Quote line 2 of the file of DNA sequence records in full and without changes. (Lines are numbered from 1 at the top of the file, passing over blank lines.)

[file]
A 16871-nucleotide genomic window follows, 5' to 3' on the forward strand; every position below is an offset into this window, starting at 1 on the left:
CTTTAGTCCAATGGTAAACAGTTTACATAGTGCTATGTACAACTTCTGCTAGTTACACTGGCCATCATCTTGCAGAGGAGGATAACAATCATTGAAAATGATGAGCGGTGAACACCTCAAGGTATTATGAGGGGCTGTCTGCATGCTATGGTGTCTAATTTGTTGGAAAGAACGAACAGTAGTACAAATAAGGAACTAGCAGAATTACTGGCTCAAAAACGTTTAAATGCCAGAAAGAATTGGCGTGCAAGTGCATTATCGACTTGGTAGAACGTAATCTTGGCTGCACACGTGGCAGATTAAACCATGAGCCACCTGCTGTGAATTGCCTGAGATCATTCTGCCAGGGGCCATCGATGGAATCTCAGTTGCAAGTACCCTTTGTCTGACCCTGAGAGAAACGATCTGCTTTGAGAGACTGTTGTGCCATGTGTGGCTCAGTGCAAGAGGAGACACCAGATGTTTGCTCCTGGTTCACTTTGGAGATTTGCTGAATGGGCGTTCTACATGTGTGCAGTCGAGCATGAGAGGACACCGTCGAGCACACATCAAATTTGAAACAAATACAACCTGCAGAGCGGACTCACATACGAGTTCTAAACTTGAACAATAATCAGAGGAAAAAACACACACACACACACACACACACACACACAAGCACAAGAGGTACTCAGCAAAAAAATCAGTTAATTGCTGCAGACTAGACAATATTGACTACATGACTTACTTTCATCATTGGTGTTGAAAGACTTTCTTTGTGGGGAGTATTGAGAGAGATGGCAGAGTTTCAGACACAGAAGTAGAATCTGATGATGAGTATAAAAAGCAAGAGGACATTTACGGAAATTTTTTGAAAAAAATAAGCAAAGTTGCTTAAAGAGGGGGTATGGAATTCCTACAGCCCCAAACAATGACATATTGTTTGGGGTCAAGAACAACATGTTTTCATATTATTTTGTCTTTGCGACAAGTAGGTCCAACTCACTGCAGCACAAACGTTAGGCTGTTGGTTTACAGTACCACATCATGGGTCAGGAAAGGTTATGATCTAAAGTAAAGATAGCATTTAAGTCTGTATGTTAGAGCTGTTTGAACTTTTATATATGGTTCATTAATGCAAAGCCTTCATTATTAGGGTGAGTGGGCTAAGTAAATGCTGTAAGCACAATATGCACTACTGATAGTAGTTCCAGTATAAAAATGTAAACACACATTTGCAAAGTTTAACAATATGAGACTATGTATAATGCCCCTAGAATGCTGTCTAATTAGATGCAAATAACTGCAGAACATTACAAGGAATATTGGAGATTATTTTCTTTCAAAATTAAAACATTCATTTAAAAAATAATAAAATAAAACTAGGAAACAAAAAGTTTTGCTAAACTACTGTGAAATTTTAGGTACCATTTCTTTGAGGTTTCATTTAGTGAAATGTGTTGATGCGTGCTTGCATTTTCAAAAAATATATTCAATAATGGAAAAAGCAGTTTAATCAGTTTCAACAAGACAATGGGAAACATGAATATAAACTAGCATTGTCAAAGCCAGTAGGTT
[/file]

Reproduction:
CTTTAGTCCAATGGTAAACAGTTTACATAGTGCTATGTACAACTTCTGCTAGTTACACTGGCCATCATCTTGCAGAGGAGGATAACAATCATTGAAAATGATGAGCGGTGAACACCTCAAGGTATTATGAGGGGCTGTCTGCATGCTATGGTGTCTAATTTGTTGGAAAGAACGAACAGTAGTACAAATAAGGAACTAGCAGAATTACTGGCTCAAAAACGTTTAAATGCCAGAAAGAATTGGCGTGCAAGTGCATTATCGACTTGGTAGAACGTAATCTTGGCTGCACACGTGGCAGATTAAACCATGAGCCACCTGCTGTGAATTGCCTGAGATCATTCTGCCAGGGGCCATCGATGGAATCTCAGTTGCAAGTACCCTTTGTCTGACCCTGAGAGAAACGATCTGCTTTGAGAGACTGTTGTGCCATGTGTGGCTCAGTGCAAGAGGAGACACCAGATGTTTGCTCCTGGTTCACTTTGGAGATTTGCTGAATGGGCGTTCTACATGTGTGCAGTCGAGCATGAGAGGACACCGTCGAGCACACATCAAATTTGAAACAAATACAACCTGCAGAGCGGACTCACATACGAGTTCTAAACTTGAACAATAATCAGAGGAAAAAACACACACACACACACACACACACACACACAAGCACAAGAGGTACTCAGCAAAAAAATCAGTTAATTGCTGCAGACTAGACAATATTGACTACATGACTTACTTTCATCATTGGTGTTGAAAGACTTTCTTTGTGGGGAGTATTGAGAGAGATGGCAGAGTTTCAGACACAGAAGTAGAATCTGATGATGAGTATAAAAAGCAAGAGGACATTTACGGAAATTTTTTGAAAAAAATAAGCAAAGTTGCTTAAAGAGGGGGTATGGAATTCCTACAGCCCCAAACAATGACATATTGTTTGGGGTCAAGAACAACATGTTTTCATATTATTTTGTCTTTGCGACAAGTAGGTCCAACTCACTGCAGCACAAACGTTAGGCTGTTGGTTTACAGTACCACATCATGGGTCAGGAAAGGTTATGATCTAAAGTAAAGATAGCATTTAAGTCTGTATGTTAGAGCTGTTTGAACTTTTATATATGGTTCATTAATGCAAAGCCTTCATTATTAGGGTGAGTGGGCTAAGTAAATGCTGTAAGCACAATATGCACTACTGATAGTAGTTCCAGTATAAAAATGTAAACACACATTTGCAAAGTTTAACAATATGAGACTATGTATAATGCCCCTAGAATGCTGTCTAATTAGATGCAAATAACTGCAGAACATTACAAGGAATATTGGAGATTATTTTCTTTCAAAATTAAAACATTCATTTAAAAAATAATAAAATAAAACTAGGAAACAAAAAGTTTTGCTAAACTACTGTGAAATTTTAGGTACCATTTCTTTGAGGTTTCATTTAGTGAAATGTGTTGATGCGTGCTTGCATTTTCAAAAAATATATTCAATAATGGAAAAAGCAGTTTAATCAGTTTCAACAAGACAATGGGAAACATGAATATAAACTAGCATTGTCAAAGCCAGTAGGTT